President Donald Trump insisted Thursday that he has remained consistent in his plans for a border wall, a day after his chief of staff, John Kelly, told Fox News he has "changed his attitude" on it.
Trump was fuming after Kelly's Fox News interview, a source familiar with the matter told CNN, adding that the President "hated" the comments.
"The Wall is the Wall, it has never changed or evolved from the first day I conceived of it. Parts will be, of necessity, see through and it was never intended to be built in areas where there is natural protection such as mountains, wastelands or tough rivers or water," the President tweeted.
"The Wall will be paid for, directly or indirectly, or through longer term reimbursement, by Mexico, which has a ridiculous $71 billion dollar trade surplus with the U.S. The $20 billion dollar Wall is "peanuts" compared to what Mexico makes from the U.S. NAFTA is a bad joke!"
Appearing on Fox News Wednesday evening, Kelly pointed to the border wall as an example of how the President has adjusted his views after being briefed by experts.
"He has evolved in the way he's looked at things," Kelly said, adding, "Campaign to governing are two different things, and this President has been very, very flexible in terms of what is within the realm of the possible."
He added, "He's changed his attitude towards the DACA issue and even the wall."
Asked whether Mexico would pay for the wall, Kelly suggested the payment would be indirect.
"We have some ideas on how things like visa fees, renegotiation on NAFTA on what that would mean to our economy. So in one way or another, it's possible that we could get the revenue from Mexico but not directly from their government," he told Fox.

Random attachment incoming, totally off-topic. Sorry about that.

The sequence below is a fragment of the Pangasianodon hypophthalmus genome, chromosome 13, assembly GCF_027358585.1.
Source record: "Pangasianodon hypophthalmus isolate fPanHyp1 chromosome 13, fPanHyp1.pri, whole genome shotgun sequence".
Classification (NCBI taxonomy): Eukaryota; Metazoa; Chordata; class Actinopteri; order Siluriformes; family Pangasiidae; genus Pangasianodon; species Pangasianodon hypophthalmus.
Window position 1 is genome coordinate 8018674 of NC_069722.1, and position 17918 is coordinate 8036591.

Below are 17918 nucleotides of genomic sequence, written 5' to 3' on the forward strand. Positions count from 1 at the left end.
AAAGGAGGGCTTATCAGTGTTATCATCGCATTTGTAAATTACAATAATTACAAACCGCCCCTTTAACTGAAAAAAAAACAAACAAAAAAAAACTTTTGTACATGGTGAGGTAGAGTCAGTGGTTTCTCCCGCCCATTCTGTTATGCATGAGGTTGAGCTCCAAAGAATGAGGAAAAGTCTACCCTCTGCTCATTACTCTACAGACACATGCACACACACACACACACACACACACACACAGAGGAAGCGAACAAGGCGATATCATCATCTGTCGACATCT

Sources also told CNN that Kelly told Democratic lawmakers that some of Trump's positions on the border wall were "uninformed."
Trump's tweets Thursday mark the latest example of him contradicting his own administration officials or White House policy. He publicly suggested last fall that Secretary of State Rex Tillerson was "wasting his time" trying to negotiate with North Korea, and last week complicated a closely coordinated effort between his administration and congressional Republican leadership on a six-year extension of a section of the Foreign Intelligence Surveillance Act.
From December 2016 through November 2017, the United States ran a trade deficit of $70.1 billion with Mexico, according to the Commerce Department. That figure represents goods only -- things like cars, oil and food.
Including services, the trade deficit with Mexico was $68.3 billion from October 2016 through September 2017, the most recent figures available. This includes things like tickets on US airlines, US banking services and US media services.